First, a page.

Important Note: Kindle Scout shut down in May, 2018.
This post is for anyone who is interested in running a Kindle Scout campaign but isn't quite sure where to start. I have more posts about the system, including a guide to all of the campaigns I've run before and a list of services that you should check out for getting views (paid and free).
However, if you're interested in getting some more in-depth analysis about these programs and the information listed below, then you might want to check out my guidebook about the program to figure out the basics of Kindle Scout.
What is Kindle Scout?
Amazon used to have an annual competition to publish books where anyone could enter and then a select number of people won contracts. That was great, but then Amazon decided that it would be better to create a reader powered publishing system that was ongoing rather than annual. The idea is, people can vote on books they like over a 30 day period, and then the editors will pick books to publish under the Kindle Press Imprint.
What you need:
- A 50,000+ word completed (edited) book
- A cover
- A blurb
- A tagline
You submit this to them, they create a campaign page, and for 30 days people can look at your page and nominate your book. You get daily stats about how many people are looking at your book, but you can't see how many actually nominate. You can also see time spent on the Hot & Trending list, which showcases the top twenty books being nominated at that current time.
If you win, you get:
- A $1,500 advance
- Targeted Amazon marketing (very powerful)
- You keep paperback rights
- Easy rights reversion if your book doesn't take off
And quite a few authors have sold 10,000 plus copies in their first year after getting selected by this program. The thing is, Amazon only accepts about 1-3% of the books submitted through this system, so it is important to find ways of floating to the top of the pile. People argue all the time that page views and hot & trending don't matter, but that doesn't seem to be the case, and if anything it matters more than it did when the program was brand new. The competition is tougher and they have already picked over 200 books.
This blog post is designed to help people stand out by finding a way to build your campaign and drive people to your listing. You don't have to spend money, and many people don't, but if you're going to then I want to help you find the best possible avenues to spend that money effectively!
Should You Pay for Views?
Should you spend money on your Kindle Scout Campaign? When it comes to Kindle scout and spending money and why hot and trending and pageviews matter, there are a few launch elements to keep in mind:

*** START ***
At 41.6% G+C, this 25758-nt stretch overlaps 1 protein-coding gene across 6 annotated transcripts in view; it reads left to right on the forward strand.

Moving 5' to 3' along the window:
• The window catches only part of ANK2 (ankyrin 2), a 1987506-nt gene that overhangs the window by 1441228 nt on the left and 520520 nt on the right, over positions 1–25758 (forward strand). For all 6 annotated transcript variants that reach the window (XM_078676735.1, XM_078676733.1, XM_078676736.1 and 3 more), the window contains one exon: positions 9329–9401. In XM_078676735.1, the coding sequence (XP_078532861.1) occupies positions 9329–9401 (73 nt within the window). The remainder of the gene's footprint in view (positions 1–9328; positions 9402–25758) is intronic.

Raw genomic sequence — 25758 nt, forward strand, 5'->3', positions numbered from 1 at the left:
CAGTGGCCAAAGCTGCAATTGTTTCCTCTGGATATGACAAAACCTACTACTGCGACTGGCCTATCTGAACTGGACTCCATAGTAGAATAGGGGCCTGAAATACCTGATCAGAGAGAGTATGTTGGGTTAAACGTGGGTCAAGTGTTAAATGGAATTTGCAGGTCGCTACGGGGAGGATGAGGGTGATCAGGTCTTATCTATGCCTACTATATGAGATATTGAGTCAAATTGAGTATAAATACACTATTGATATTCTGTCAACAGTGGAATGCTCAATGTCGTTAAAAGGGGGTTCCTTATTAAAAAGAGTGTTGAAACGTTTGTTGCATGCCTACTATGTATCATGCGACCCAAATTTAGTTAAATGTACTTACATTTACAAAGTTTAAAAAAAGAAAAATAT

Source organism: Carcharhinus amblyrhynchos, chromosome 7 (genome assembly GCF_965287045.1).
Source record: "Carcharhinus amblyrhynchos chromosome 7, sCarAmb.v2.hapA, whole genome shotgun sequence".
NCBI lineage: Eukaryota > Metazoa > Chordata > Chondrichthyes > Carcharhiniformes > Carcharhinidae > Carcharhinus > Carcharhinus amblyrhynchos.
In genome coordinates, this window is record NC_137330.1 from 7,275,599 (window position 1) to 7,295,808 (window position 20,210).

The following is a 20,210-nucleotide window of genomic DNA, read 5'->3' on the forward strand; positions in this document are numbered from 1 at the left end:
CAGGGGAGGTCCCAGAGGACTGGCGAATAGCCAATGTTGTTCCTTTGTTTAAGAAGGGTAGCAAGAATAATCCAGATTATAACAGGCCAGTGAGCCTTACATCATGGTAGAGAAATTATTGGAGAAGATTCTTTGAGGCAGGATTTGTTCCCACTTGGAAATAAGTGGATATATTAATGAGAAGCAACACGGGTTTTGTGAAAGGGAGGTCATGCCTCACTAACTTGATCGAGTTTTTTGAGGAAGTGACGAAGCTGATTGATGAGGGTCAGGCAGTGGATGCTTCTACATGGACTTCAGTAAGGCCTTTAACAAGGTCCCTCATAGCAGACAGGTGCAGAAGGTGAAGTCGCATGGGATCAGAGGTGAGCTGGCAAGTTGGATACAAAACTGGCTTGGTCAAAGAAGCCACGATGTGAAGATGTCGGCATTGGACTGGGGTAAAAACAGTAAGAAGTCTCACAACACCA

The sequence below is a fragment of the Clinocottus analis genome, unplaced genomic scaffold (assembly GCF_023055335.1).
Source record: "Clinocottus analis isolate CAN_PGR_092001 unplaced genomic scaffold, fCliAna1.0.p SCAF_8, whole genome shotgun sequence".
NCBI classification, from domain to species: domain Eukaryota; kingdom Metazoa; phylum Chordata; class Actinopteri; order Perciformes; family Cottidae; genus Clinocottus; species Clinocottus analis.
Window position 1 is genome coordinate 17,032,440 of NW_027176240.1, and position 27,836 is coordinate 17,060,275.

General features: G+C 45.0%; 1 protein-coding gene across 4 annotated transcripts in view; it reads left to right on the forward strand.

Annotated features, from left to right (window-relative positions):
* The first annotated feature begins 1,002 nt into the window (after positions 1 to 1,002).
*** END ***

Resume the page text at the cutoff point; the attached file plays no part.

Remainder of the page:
Sales and also-boughts contribute to how Amazon recommends books. If your book syncs up high on another books also-bought list, then amazon will recommend your book to people who read the first book, and it caps to display 100 books (but could be considerably higher). Likewise, a book that is selling very well is more likely to be recommended by amazon to new readers, so getting sales begets more sales. Reviews show amazon how well their system is working, and thereby contribute a community opinion of the book that helps when recommending.
Kindle Scout books that are chosen are given to everyone who nominated two weeks before launch, and reviews are allowed to be loaded onto the book before launch. This doesn't contribute to sales, but it does contribute to also-boughts and reviews. This can give your book a huge leg up on recommendations, which means more sales, which in turn means more reviews and also-boughts. It's a sort of self-feeding cycle, and so the more pageviews/nominations you get the stronger the initial push to this cycle.
However, you don't need any of this to have a successful book launch, and many books are able to come out in one day and almost immediately attain huge success on the quality of the writing. Kindle Scout is willing to invest in these titles as well, because the goal is to add good content to their library. The best case scenario is good content and this early boost of also-boughts and reviews.
So, no, you don't have to spend any money to get selected. The biggest problem you face revolves around the possibility of not getting picked: investing in page views and nominations is essentially investing in your book's launch, and the more you get the stronger your launch is. However, if your book isn't chosen, then all of that investment is for nothing.
Hence, if you invest, you're essentially gambling that money, and either it can be a huge investment that will pay off in your book's launch through Kindle Scout, or it is a complete waste that could have been better spent on your actual book launch after you are declined.